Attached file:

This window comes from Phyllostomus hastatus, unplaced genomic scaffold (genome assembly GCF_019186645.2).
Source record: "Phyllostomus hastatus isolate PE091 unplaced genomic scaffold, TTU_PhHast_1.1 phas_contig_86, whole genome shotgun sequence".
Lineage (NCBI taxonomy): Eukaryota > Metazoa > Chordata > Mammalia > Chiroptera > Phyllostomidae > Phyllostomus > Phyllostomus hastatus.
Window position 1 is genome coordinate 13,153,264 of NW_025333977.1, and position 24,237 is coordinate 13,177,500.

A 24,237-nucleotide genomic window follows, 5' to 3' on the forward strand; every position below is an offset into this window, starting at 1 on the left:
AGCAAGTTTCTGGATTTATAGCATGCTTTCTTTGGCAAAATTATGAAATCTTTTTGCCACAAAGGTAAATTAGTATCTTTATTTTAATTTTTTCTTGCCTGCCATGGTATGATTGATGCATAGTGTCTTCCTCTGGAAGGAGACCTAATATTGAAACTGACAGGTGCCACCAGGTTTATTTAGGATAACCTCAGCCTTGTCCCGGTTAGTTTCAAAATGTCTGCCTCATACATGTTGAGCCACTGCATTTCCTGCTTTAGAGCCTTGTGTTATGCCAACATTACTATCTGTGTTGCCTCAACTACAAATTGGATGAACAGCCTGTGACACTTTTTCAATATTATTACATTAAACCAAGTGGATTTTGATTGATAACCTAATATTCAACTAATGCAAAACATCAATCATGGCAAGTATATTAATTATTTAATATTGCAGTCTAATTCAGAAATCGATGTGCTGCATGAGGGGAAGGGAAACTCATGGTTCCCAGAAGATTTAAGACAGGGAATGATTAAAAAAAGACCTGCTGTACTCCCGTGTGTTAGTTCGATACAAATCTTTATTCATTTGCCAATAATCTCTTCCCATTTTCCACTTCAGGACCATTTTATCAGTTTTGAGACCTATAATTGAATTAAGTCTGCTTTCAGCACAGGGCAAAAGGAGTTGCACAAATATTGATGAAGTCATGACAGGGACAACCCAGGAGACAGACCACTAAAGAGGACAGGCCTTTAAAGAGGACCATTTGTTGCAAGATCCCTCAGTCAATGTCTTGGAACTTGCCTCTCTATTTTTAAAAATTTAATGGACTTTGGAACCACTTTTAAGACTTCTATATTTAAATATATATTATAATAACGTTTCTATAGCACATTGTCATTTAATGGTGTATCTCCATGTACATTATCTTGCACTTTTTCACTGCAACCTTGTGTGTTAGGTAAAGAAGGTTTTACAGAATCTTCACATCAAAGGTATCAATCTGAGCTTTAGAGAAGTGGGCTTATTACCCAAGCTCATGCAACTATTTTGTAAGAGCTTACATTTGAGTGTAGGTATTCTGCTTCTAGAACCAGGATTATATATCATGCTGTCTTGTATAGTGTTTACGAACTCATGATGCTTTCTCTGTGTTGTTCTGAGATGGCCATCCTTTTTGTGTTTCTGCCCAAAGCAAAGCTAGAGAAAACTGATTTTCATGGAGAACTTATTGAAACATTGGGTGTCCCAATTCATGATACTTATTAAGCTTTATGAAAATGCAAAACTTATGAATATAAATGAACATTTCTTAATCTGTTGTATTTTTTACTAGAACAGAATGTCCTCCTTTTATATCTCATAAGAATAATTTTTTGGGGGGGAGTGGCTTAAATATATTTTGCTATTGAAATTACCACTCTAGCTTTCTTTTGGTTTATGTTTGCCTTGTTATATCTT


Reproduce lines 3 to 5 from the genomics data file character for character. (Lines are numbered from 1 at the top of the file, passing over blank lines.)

Lineage (NCBI taxonomy): Eukaryota > Metazoa > Chordata > Mammalia > Chiroptera > Phyllostomidae > Phyllostomus > Phyllostomus hastatus.
Window position 1 is genome coordinate 13,153,264 of NW_025333977.1, and position 24,237 is coordinate 13,177,500.

A 24,237-nucleotide genomic window follows, 5' to 3' on the forward strand; every position below is an offset into this window, starting at 1 on the left: